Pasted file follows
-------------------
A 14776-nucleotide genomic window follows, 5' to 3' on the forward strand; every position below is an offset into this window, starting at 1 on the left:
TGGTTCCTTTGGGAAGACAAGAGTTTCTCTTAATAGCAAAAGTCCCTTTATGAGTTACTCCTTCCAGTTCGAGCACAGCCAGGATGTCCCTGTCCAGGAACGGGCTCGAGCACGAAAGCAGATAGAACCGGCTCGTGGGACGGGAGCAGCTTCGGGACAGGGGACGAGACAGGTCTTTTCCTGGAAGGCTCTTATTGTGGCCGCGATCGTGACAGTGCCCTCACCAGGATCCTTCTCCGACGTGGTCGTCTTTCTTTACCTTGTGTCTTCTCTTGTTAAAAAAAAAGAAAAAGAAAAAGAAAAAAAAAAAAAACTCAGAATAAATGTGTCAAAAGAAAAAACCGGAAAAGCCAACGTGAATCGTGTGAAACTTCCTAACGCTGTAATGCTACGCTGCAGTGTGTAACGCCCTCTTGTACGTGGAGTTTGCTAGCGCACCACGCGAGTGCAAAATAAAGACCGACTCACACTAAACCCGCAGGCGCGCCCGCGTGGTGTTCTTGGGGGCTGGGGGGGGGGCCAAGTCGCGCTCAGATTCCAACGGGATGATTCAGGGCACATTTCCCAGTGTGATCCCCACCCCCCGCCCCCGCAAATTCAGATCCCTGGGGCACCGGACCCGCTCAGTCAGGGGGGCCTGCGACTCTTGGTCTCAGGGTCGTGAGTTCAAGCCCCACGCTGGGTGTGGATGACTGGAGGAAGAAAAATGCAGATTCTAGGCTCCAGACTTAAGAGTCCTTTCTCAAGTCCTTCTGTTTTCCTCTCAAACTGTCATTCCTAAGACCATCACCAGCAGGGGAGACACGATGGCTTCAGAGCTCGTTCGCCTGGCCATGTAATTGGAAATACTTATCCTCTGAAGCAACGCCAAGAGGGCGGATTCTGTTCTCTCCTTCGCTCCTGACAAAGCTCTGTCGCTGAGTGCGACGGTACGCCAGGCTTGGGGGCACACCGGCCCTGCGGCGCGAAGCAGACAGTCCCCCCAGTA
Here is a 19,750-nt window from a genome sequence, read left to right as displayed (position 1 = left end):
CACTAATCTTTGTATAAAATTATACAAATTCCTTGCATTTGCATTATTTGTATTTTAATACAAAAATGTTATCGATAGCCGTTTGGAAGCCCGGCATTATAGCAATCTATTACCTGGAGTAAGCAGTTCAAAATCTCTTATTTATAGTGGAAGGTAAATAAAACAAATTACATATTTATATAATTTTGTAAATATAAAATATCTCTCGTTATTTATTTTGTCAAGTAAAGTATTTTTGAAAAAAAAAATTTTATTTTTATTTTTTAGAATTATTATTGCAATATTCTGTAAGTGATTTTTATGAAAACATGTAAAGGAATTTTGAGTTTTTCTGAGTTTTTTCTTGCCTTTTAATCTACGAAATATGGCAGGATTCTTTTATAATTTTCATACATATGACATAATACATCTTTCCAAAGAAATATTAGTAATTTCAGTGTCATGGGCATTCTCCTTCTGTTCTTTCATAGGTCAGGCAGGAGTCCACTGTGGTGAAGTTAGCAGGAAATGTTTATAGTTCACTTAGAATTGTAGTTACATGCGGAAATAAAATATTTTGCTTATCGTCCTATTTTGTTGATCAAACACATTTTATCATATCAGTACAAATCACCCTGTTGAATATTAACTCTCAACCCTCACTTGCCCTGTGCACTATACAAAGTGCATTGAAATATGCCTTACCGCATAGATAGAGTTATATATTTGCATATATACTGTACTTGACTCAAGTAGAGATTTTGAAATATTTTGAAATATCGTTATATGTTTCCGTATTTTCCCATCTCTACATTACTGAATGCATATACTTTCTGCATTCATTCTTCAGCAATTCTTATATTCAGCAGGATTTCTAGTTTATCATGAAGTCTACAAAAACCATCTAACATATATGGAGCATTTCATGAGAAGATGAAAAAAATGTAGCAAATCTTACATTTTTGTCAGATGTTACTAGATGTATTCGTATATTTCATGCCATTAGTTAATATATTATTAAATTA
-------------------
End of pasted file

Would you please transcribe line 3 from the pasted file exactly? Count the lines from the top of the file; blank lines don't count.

Here is a 19,750-nt window from a genome sequence, read left to right as displayed (position 1 = left end):